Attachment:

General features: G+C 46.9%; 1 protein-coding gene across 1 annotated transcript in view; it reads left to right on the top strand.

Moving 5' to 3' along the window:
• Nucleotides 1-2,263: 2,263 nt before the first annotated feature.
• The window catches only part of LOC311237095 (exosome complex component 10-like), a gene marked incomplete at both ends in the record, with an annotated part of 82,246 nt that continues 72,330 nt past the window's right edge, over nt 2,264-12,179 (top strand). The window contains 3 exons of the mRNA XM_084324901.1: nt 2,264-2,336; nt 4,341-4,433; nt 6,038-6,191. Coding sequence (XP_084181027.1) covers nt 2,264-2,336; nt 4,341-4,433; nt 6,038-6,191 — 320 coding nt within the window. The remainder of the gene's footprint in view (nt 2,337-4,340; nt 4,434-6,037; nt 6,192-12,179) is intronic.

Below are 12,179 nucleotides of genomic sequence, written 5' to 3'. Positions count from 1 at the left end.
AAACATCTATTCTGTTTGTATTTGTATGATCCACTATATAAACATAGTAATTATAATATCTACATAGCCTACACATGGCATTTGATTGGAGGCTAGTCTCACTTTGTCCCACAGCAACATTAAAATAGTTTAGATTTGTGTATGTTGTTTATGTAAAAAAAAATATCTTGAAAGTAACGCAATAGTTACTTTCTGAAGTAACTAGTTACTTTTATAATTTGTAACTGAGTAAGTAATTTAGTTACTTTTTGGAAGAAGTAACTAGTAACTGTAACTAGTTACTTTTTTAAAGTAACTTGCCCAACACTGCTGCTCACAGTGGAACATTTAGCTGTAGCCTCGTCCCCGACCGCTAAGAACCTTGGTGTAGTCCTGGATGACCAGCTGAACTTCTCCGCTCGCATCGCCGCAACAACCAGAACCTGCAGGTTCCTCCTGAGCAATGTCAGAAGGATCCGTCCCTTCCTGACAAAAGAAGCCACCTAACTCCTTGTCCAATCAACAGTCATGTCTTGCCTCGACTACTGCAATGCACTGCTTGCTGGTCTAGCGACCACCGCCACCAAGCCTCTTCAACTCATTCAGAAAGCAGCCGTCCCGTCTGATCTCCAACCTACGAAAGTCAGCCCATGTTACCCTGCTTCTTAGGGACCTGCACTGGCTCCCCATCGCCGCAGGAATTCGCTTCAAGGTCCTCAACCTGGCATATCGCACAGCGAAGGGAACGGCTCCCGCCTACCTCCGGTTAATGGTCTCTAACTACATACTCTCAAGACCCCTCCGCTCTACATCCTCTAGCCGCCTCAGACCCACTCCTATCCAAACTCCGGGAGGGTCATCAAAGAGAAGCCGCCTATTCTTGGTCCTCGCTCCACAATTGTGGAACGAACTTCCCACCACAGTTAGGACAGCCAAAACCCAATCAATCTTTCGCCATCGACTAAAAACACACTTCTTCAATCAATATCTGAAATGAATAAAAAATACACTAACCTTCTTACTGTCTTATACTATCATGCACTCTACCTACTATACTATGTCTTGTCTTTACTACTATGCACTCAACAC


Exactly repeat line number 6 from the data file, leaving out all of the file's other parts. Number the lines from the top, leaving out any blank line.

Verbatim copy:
AAACATCTATTCTGTTTGTATTTGTATGATCCACTATATAAACATAGTAATTATAATATCTACATAGCCTACACATGGCATTTGATTGGAGGCTAGTCTCACTTTGTCCCACAGCAACATTAAAATAGTTTAGATTTGTGTATGTTGTTTATGTAAAAAAAAATATCTTGAAAGTAACGCAATAGTTACTTTCTGAAGTAACTAGTTACTTTTATAATTTGTAACTGAGTAAGTAATTTAGTTACTTTTTGGAAGAAGTAACTAGTAACTGTAACTAGTTACTTTTTTAAAGTAACTTGCCCAACACTGCTGCTCACAGTGGAACATTTAGCTGTAGCCTCGTCCCCGACCGCTAAGAACCTTGGTGTAGTCCTGGATGACCAGCTGAACTTCTCCGCTCGCATCGCCGCAACAACCAGAACCTGCAGGTTCCTCCTGAGCAATGTCAGAAGGATCCGTCCCTTCCTGACAAAAGAAGCCACCTAACTCCTTGTCCAATCAACAGTCATGTCTTGCCTCGACTACTGCAATGCACTGCTTGCTGGTCTAGCGACCACCGCCACCAAGCCTCTTCAACTCATTCAGAAAGCAGCCGTCCCGTCTGATCTCCAACCTACGAAAGTCAGCCCATGTTACCCTGCTTCTTAGGGACCTGCACTGGCTCCCCATCGCCGCAGGAATTCGCTTCAAGGTCCTCAACCTGGCATATCGCACAGCGAAGGGAACGGCTCCCGCCTACCTCCGGTTAATGGTCTCTAACTACATACTCTCAAGACCCCTCCGCTCTACATCCTCTAGCCGCCTCAGACCCACTCCTATCCAAACTCCGGGAGGGTCATCAAAGAGAAGCCGCCTATTCTTGGTCCTCGCTCCACAATTGTGGAACGAACTTCCCACCACAGTTAGGACAGCCAAAACCCAATCAATCTTTCGCCATCGACTAAAAACACACTTCTTCAATCAATATCTGAAATGAATAAAAAATACACTAACCTTCTTACTGTCTTATACTATCATGCACTCTACCTACTATACTATGTCTTGTCTTTACTACTATGCACTCAACAC